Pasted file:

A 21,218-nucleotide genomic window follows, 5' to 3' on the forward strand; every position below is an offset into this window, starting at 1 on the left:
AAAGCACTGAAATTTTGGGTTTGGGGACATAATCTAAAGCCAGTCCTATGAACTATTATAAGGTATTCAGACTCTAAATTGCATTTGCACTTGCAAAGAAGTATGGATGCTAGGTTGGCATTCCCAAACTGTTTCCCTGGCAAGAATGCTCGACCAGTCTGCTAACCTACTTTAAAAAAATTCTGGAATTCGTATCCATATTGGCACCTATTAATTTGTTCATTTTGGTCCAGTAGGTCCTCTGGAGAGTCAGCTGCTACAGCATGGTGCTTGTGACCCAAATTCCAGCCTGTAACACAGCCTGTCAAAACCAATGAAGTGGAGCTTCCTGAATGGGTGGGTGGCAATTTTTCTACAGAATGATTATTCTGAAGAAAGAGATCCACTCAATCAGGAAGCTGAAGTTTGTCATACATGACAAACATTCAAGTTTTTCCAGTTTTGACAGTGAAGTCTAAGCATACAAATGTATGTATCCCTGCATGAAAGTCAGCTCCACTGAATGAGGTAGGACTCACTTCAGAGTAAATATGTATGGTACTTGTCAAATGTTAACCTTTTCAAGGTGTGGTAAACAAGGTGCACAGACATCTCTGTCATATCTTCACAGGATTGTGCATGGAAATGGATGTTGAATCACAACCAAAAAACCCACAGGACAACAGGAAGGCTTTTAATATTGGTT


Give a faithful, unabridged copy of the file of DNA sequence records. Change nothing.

A 21,218-nucleotide genomic window follows, 5' to 3' on the forward strand; every position below is an offset into this window, starting at 1 on the left:
AAAGCACTGAAATTTTGGGTTTGGGGACATAATCTAAAGCCAGTCCTATGAACTATTATAAGGTATTCAGACTCTAAATTGCATTTGCACTTGCAAAGAAGTATGGATGCTAGGTTGGCATTCCCAAACTGTTTCCCTGGCAAGAATGCTCGACCAGTCTGCTAACCTACTTTAAAAAAATTCTGGAATTCGTATCCATATTGGCACCTATTAATTTGTTCATTTTGGTCCAGTAGGTCCTCTGGAGAGTCAGCTGCTACAGCATGGTGCTTGTGACCCAAATTCCAGCCTGTAACACAGCCTGTCAAAACCAATGAAGTGGAGCTTCCTGAATGGGTGGGTGGCAATTTTTCTACAGAATGATTATTCTGAAGAAAGAGATCCACTCAATCAGGAAGCTGAAGTTTGTCATACATGACAAACATTCAAGTTTTTCCAGTTTTGACAGTGAAGTCTAAGCATACAAATGTATGTATCCCTGCATGAAAGTCAGCTCCACTGAATGAGGTAGGACTCACTTCAGAGTAAATATGTATGGTACTTGTCAAATGTTAACCTTTTCAAGGTGTGGTAAACAAGGTGCACAGACATCTCTGTCATATCTTCACAGGATTGTGCATGGAAATGGATGTTGAATCACAACCAAAAAACCCACAGGACAACAGGAAGGCTTTTAATATTGGTT